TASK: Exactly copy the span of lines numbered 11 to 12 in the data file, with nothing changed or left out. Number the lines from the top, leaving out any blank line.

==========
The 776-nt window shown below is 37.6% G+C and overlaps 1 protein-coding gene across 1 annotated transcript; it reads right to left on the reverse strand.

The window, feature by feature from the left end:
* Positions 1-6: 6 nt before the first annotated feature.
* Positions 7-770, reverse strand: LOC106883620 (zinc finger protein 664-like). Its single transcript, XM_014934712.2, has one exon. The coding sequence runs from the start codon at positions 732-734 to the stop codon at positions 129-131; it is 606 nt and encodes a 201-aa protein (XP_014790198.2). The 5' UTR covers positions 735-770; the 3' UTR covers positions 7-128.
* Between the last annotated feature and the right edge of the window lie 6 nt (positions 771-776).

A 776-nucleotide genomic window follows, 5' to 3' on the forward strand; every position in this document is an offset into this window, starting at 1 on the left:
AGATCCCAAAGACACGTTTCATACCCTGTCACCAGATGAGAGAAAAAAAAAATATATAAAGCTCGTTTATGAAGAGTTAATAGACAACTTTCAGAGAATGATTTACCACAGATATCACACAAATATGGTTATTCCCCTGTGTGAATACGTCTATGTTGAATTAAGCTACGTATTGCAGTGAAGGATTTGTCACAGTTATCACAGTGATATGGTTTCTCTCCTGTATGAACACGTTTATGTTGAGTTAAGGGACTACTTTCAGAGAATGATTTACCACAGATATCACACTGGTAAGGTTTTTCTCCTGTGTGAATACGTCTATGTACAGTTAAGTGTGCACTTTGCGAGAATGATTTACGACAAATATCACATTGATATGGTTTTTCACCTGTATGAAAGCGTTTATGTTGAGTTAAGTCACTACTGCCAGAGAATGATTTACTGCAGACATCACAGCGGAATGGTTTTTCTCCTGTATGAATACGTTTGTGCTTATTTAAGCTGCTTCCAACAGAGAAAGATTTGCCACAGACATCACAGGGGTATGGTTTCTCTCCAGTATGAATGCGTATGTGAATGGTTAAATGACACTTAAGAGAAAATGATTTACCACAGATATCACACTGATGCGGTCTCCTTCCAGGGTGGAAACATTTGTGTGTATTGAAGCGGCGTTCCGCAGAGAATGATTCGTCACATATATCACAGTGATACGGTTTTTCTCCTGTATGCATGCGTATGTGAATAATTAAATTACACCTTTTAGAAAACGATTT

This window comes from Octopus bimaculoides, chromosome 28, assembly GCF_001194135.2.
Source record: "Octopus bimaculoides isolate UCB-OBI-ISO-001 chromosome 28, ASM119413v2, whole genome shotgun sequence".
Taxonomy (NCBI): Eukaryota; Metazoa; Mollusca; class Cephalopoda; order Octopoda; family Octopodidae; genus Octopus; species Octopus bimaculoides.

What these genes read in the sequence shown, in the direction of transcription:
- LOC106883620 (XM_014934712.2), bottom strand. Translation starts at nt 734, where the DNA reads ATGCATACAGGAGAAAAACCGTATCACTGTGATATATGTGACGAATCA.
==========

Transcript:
What these genes read in the sequence shown, in the direction of transcription:
- LOC106883620 (XM_014934712.2), bottom strand. Translation starts at nt 734, where the DNA reads ATGCATACAGGAGAAAAACCGTATCACTGTGATATATGTGACGAATCA.